The race for the minor placing’s in the men’s marathon turned into the battle for the
Tasmanian Championship, between defending champion Jarrod Shaw and former Athletics
Tasmania staffer Daniel Smee.
The pair are regular training partners and only 4 seconds separated them at the finish, with
Smee gaining the upper hand at the top of the hill coming into the Cadbury Estate, to bolt to
the finish and claim second overall.
In 1984, Robyn Wallace won the Cadbury Marathon and she returned to Cadbury 25 years
later, to take second place, some 16 minutes faster than she did back in the 80’s. Wallace
had been living in Queensland recently, having only just moved back to her former state,
where she is now the state champion. Jess Baker of New South Wales was third only 7
seconds behind Wallace.
352 brave souls lined up in the Cadbury Half Marathon, which was a record field in the 26
year history of the event. The men’s race saw a large pack of runners together for the first
8kms of the race, as they made their way around Cadbury Estate and up 10 Mile Hill in
Austins Ferry.
At the halfway mark, Launceston’s David Thomas poured on the pressure to put a gap on
the rest of the field and was clearly in front as he reached the 14.5 kilometre turn at the
Derwent Entertainment Centre. It was all smooth sailing from there, as he powered home to
win in 1 hour 10min 59 seconds ahead of local athletes Jason Allie and Damon Court.
The women’s half marathon was dominated by defending champion Angela Grimmond of
Hobart. In 2008, the Tasmanian Distance Runner of the Year series leader made her debut
at the distance, to take out her first major fun run. Yesterday’s time of 1 hour 23 minutes 11
seconds was some 8min faster than her effort 12 months ago, and added to her impressive
string of victories in recent times. Christie Harris from Hobart was second, ahead of Julia
Davies who took third.
Both the Cadbury Marathon and Cadbury Half Marathon were point scoring events in the
Tasmanian Distance Runner of the Year series, which will conclude in March with the
Tasmanian 5,000m track championships. A full point score will be released later in the
Keeping in the fun spirit of the event, organisers put on the Freddo 5km and Caramello
1.25km events for those not quite up to running as far.
Pat Smith and Kylie Risk won themselves some nice prizes from Brooks and Cadbury in
taking out the Freddo 5km. Four laps of the Cadbury Estate was a great way to see
Tasmania’s second most visited tourist attraction, with participants handed a Cadbury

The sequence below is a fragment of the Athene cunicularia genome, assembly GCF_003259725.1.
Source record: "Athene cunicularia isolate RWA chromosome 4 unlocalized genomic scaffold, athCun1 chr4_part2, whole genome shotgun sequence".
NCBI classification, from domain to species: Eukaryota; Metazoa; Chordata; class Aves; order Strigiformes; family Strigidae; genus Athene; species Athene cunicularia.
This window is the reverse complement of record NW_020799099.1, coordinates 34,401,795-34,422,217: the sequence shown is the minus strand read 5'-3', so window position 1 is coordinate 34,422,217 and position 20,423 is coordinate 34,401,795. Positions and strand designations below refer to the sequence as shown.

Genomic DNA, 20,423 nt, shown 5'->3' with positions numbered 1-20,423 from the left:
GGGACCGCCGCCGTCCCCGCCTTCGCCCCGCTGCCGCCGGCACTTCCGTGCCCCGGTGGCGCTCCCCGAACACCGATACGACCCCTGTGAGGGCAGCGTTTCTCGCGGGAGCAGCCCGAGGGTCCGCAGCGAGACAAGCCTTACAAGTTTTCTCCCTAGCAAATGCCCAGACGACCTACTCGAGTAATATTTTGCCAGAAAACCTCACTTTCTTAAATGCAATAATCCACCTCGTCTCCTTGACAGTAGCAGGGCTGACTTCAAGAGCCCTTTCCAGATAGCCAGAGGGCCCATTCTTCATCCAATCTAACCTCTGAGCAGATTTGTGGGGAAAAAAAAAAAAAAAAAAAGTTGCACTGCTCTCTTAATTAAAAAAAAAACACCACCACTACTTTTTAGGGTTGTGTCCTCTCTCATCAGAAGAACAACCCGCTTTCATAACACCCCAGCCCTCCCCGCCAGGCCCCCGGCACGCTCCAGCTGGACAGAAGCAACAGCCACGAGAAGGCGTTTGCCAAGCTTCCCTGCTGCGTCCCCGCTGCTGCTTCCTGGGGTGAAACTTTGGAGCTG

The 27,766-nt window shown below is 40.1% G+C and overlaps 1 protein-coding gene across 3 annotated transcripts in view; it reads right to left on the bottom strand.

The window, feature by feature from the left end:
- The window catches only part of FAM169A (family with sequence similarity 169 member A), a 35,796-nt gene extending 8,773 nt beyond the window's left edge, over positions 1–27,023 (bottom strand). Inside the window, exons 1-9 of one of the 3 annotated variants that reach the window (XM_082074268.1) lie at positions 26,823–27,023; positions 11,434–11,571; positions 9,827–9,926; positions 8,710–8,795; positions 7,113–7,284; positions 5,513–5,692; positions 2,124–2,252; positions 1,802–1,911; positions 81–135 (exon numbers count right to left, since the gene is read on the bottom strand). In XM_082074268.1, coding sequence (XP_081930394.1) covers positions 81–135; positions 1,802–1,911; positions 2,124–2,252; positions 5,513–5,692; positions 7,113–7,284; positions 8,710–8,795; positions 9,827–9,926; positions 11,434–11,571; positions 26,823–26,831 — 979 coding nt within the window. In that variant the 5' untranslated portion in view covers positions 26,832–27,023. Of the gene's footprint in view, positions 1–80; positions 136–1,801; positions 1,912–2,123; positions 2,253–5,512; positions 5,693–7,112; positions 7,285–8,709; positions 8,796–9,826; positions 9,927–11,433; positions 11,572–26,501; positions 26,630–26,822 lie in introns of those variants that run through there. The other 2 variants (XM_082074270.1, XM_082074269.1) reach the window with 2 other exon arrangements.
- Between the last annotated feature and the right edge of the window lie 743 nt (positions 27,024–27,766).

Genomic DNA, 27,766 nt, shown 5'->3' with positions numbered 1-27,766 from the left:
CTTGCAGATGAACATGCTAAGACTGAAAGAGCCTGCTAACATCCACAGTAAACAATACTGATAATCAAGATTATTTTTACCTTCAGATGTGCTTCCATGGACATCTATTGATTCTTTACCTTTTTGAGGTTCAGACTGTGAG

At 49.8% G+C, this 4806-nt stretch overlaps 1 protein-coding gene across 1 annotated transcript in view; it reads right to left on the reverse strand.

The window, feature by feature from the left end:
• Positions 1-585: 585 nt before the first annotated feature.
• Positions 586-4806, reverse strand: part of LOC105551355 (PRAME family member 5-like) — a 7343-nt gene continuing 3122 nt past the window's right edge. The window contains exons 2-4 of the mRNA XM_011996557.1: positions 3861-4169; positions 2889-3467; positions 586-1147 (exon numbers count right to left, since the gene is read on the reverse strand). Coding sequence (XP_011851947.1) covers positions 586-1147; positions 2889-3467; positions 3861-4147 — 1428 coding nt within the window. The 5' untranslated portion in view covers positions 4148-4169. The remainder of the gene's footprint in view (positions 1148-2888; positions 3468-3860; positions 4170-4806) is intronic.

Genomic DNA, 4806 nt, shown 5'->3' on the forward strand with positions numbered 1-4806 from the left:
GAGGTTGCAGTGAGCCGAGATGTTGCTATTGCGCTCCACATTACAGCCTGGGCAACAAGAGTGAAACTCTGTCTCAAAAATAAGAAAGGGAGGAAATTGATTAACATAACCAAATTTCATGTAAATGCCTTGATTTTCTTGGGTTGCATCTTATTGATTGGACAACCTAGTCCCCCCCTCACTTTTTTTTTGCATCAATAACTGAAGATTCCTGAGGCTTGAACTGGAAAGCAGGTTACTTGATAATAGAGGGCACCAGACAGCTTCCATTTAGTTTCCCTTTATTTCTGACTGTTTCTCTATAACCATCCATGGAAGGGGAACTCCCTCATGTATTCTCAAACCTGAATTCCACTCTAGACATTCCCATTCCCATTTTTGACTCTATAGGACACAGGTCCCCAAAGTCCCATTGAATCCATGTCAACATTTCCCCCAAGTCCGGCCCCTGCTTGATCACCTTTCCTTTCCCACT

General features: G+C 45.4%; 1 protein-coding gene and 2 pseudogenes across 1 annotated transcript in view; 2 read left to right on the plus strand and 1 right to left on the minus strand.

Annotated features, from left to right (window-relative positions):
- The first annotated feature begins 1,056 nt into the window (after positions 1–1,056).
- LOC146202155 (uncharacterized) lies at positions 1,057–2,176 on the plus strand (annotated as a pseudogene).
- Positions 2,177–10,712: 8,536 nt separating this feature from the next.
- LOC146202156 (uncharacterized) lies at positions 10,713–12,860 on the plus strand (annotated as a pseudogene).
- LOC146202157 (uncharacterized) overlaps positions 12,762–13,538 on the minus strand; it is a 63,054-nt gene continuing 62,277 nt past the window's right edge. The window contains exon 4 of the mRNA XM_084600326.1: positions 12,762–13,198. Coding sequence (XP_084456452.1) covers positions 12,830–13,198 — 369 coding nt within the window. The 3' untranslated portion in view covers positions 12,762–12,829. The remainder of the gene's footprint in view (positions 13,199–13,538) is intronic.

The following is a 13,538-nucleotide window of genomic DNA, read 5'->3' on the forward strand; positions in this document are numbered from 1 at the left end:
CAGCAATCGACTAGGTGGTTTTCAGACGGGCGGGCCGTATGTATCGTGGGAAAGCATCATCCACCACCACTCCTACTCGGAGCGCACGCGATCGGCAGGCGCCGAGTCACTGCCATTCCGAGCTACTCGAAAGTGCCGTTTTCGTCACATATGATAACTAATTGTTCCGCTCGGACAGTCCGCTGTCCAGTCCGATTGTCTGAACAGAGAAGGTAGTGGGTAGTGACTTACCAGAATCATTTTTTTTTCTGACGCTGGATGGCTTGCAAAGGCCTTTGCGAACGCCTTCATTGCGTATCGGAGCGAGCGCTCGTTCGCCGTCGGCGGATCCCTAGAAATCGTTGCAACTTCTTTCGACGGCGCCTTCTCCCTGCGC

chocolate at the finish, by Freddo Frog himself.
The Caramello 1.25km was a one lap race of the Cadbury Estate for little kids who were high
fived by Caramello Koala at the finish. All money raised for that event were donated to the
Clown Doctors charity.
For more information, visit www.cadburymarathon.com.au or contact Richard Welsh on 0409
820 248.

January 04, 2009

Water Restrictions in force

Page B7 of The Canberra Times 3 Jan 2009 had a public notice about water restrictions.

A general exemption for once weekly sprinkler use from 13 Dec 2008 until 1 Feb 2009.
The primary reason is to assist people going away over the summer holiday period to maintain their plants.

Here is what is on ACTEW Website.

Stage 3 now in place
ACT's water restrictions scheme applies to ACTEW's potable water (‘drinking’ or ‘tap’ water). Non-potable sources are not restricted in the table below.
Private gardens and lawns Commercial nurseries, market gardens and turf-growing businesses
Plants: A hand-held hose fitted with a trigger nozzle, a bucket or a watering can may be used to water plants between 7am and 10am and between 7pm and 10pm on alternate days as per the ‘odds and evens’ system.
General exemption applies from: 13 December 2008 to 1 February 2009 inclusive.
The following exemption is intended for residents who will be away during the Christmas holiday period to maintain their gardens. Whilst it is understood that some automatic sprinkler systems are connected to both lawns and gardens, ACTEW strongly encourage the public to only utilise this exemption for their plants
A general exemption exists during the period 13 December 2008 to 1 February 2009 to allow sprinklers and other irrigation systems to be used to water lawns and plants between 7pm and 10pm only, on:
SATURDAYS for premises with an EVEN street number; and
SUNDAYS for premises with an ODD street number.
At all times lawns and gardens may only be watered without causing pooling or runoff.
At all other times, normal Stage 3 water restrictions apply in relation to watering private lawns and plants.
Drippers: As an alternative to hand-held hoses, buckets or watering cans, drippers may be used for watering plants between 7am and 10am and between 7pm and 10pm on alternate days as per the ‘odds and evens’ system.